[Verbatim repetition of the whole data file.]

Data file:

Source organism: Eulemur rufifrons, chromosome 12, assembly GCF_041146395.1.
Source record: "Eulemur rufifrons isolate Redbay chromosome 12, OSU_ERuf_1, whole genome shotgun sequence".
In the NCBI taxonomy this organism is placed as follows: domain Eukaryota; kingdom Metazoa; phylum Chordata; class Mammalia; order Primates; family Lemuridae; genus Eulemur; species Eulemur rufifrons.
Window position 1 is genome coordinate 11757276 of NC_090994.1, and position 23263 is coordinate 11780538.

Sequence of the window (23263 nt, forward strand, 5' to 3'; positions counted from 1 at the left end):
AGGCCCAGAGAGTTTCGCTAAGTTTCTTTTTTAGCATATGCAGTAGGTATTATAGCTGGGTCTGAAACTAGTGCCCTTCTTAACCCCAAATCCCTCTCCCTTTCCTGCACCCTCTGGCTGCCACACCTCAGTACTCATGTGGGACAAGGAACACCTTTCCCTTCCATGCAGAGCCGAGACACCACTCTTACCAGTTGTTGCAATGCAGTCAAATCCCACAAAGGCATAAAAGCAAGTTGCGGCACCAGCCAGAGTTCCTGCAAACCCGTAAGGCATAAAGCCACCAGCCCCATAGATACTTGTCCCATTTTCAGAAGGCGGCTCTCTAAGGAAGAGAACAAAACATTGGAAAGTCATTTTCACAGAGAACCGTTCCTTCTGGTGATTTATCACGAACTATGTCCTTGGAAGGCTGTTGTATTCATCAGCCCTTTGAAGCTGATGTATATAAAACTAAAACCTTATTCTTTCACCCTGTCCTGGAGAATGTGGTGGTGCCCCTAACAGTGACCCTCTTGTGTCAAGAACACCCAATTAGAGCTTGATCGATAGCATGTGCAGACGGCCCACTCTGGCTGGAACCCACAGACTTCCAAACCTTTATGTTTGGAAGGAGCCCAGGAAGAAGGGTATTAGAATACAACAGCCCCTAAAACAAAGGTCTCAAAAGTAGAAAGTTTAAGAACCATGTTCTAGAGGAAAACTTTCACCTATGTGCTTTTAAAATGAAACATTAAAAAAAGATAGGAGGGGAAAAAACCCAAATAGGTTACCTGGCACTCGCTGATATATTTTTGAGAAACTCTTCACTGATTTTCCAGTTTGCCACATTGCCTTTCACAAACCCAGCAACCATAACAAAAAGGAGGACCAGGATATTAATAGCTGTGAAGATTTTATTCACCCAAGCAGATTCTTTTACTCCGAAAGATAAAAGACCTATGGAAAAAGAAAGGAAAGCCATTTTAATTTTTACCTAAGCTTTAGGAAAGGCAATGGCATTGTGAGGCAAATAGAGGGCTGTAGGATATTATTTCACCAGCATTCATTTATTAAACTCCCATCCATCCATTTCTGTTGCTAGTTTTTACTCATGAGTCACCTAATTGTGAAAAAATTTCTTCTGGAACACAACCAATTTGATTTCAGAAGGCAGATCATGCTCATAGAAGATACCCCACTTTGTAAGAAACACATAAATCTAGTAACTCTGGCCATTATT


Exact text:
Source organism: Eulemur rufifrons, chromosome 12, assembly GCF_041146395.1.
Source record: "Eulemur rufifrons isolate Redbay chromosome 12, OSU_ERuf_1, whole genome shotgun sequence".
In the NCBI taxonomy this organism is placed as follows: domain Eukaryota; kingdom Metazoa; phylum Chordata; class Mammalia; order Primates; family Lemuridae; genus Eulemur; species Eulemur rufifrons.
Window position 1 is genome coordinate 11757276 of NC_090994.1, and position 23263 is coordinate 11780538.

Sequence of the window (23263 nt, forward strand, 5' to 3'; positions counted from 1 at the left end):
AGGCCCAGAGAGTTTCGCTAAGTTTCTTTTTTAGCATATGCAGTAGGTATTATAGCTGGGTCTGAAACTAGTGCCCTTCTTAACCCCAAATCCCTCTCCCTTTCCTGCACCCTCTGGCTGCCACACCTCAGTACTCATGTGGGACAAGGAACACCTTTCCCTTCCATGCAGAGCCGAGACACCACTCTTACCAGTTGTTGCAATGCAGTCAAATCCCACAAAGGCATAAAAGCAAGTTGCGGCACCAGCCAGAGTTCCTGCAAACCCGTAAGGCATAAAGCCACCAGCCCCATAGATACTTGTCCCATTTTCAGAAGGCGGCTCTCTAAGGAAGAGAACAAAACATTGGAAAGTCATTTTCACAGAGAACCGTTCCTTCTGGTGATTTATCACGAACTATGTCCTTGGAAGGCTGTTGTATTCATCAGCCCTTTGAAGCTGATGTATATAAAACTAAAACCTTATTCTTTCACCCTGTCCTGGAGAATGTGGTGGTGCCCCTAACAGTGACCCTCTTGTGTCAAGAACACCCAATTAGAGCTTGATCGATAGCATGTGCAGACGGCCCACTCTGGCTGGAACCCACAGACTTCCAAACCTTTATGTTTGGAAGGAGCCCAGGAAGAAGGGTATTAGAATACAACAGCCCCTAAAACAAAGGTCTCAAAAGTAGAAAGTTTAAGAACCATGTTCTAGAGGAAAACTTTCACCTATGTGCTTTTAAAATGAAACATTAAAAAAAGATAGGAGGGGAAAAAACCCAAATAGGTTACCTGGCACTCGCTGATATATTTTTGAGAAACTCTTCACTGATTTTCCAGTTTGCCACATTGCCTTTCACAAACCCAGCAACCATAACAAAAAGGAGGACCAGGATATTAATAGCTGTGAAGATTTTATTCACCCAAGCAGATTCTTTTACTCCGAAAGATAAAAGACCTATGGAAAAAGAAAGGAAAGCCATTTTAATTTTTACCTAAGCTTTAGGAAAGGCAATGGCATTGTGAGGCAAATAGAGGGCTGTAGGATATTATTTCACCAGCATTCATTTATTAAACTCCCATCCATCCATTTCTGTTGCTAGTTTTTACTCATGAGTCACCTAATTGTGAAAAAATTTCTTCTGGAACACAACCAATTTGATTTCAGAAGGCAGATCATGCTCATAGAAGATACCCCACTTTGTAAGAAACACATAAATCTAGTAACTCTGGCCATTATT